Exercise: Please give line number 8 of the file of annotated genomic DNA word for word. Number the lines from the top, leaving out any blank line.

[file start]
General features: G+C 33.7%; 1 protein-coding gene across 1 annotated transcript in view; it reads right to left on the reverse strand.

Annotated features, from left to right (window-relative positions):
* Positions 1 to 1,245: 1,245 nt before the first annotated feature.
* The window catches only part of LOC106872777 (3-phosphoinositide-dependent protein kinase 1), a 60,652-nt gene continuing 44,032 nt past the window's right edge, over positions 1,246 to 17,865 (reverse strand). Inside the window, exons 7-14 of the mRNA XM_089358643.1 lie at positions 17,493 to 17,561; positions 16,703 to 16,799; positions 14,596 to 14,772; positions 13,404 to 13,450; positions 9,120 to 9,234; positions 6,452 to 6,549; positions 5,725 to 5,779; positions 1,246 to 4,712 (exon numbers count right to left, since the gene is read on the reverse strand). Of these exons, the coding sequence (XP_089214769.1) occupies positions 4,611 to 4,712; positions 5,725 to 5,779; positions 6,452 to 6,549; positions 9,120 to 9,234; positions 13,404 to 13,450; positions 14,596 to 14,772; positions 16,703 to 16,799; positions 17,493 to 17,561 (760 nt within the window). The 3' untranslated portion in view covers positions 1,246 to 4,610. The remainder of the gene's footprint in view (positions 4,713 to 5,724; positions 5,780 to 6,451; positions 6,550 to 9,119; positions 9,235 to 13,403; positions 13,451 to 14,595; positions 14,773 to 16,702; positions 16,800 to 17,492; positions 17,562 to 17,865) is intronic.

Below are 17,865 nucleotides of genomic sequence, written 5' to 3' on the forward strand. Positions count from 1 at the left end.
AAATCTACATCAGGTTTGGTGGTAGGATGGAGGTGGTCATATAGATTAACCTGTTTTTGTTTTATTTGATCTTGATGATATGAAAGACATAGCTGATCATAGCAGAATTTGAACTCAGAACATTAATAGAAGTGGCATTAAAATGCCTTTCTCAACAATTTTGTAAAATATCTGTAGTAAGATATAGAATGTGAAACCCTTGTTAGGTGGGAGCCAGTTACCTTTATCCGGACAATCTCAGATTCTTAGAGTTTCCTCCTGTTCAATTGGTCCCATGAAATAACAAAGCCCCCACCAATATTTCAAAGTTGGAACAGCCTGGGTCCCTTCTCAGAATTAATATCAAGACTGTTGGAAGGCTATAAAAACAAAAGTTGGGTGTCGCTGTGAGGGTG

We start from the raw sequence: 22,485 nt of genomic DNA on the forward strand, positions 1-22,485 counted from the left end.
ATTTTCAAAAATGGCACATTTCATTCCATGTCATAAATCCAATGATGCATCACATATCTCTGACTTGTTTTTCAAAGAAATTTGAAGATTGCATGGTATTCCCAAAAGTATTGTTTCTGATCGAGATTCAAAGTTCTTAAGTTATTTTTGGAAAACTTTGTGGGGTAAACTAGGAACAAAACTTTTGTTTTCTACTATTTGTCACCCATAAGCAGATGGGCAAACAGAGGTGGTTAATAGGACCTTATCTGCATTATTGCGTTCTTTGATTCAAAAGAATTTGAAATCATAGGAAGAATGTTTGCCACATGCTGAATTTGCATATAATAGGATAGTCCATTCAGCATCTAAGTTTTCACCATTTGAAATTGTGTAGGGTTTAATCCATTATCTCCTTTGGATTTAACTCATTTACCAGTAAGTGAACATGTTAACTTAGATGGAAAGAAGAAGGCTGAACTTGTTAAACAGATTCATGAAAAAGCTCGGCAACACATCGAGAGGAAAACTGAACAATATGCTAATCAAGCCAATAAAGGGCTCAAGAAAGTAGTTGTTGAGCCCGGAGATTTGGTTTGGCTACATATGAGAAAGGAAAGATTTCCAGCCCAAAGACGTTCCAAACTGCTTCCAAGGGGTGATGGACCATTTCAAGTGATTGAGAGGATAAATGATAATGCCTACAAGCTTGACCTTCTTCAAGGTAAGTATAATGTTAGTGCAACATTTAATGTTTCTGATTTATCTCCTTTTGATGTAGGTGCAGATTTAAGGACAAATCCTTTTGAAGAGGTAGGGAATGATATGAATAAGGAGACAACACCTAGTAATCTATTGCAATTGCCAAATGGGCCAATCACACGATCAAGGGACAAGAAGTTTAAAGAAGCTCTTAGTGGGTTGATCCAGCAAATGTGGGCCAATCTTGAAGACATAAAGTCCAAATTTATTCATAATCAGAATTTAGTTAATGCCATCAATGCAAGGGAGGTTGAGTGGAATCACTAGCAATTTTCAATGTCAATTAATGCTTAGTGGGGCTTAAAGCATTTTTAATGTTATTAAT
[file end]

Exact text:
ATTTTCAAAAATGGCACATTTCATTCCATGTCATAAATCCAATGATGCATCACATATCTCTGACTTGTTTTTCAAAGAAATTTGAAGATTGCATGGTATTCCCAAAAGTATTGTTTCTGATCGAGATTCAAAGTTCTTAAGTTATTTTTGGAAAACTTTGTGGGGTAAACTAGGAACAAAACTTTTGTTTTCTACTATTTGTCACCCATAAGCAGATGGGCAAACAGAGGTGGTTAATAGGACCTTATCTGCATTATTGCGTTCTTTGATTCAAAAGAATTTGAAATCATAGGAAGAATGTTTGCCACATGCTGAATTTGCATATAATAGGATAGTCCATTCAGCATCTAAGTTTTCACCATTTGAAATTGTGTAGGGTTTAATCCATTATCTCCTTTGGATTTAACTCATTTACCAGTAAGTGAACATGTTAACTTAGATGGAAAGAAGAAGGCTGAACTTGTTAAACAGATTCATGAAAAAGCTCGGCAACACATCGAGAGGAAAACTGAACAATATGCTAATCAAGCCAATAAAGGGCTCAAGAAAGTAGTTGTTGAGCCCGGAGATTTGGTTTGGCTACATATGAGAAAGGAAAGATTTCCAGCCCAAAGACGTTCCAAACTGCTTCCAAGGGGTGATGGACCATTTCAAGTGATTGAGAGGATAAATGATAATGCCTACAAGCTTGACCTTCTTCAAGGTAAGTATAATGTTAGTGCAACATTTAATGTTTCTGATTTATCTCCTTTTGATGTAGGTGCAGATTTAAGGACAAATCCTTTTGAAGAGGTAGGGAATGATATGAATAAGGAGACAACACCTAGTAATCTATTGCAATTGCCAAATGGGCCAATCACACGATCAAGGGACAAGAAGTTTAAAGAAGCTCTTAGTGGGTTGATCCAGCAAATGTGGGCCAATCTTGAAGACATAAAGTCCAAATTTATTCATAATCAGAATTTAGTTAATGCCATCAATGCAAGGGAGGTTGAGTGGAATCACTAGCAATTTTCAATGTCAATTAATGCTTAGTGGGGCTTAAAGCATTTTTAATGTTATTAAT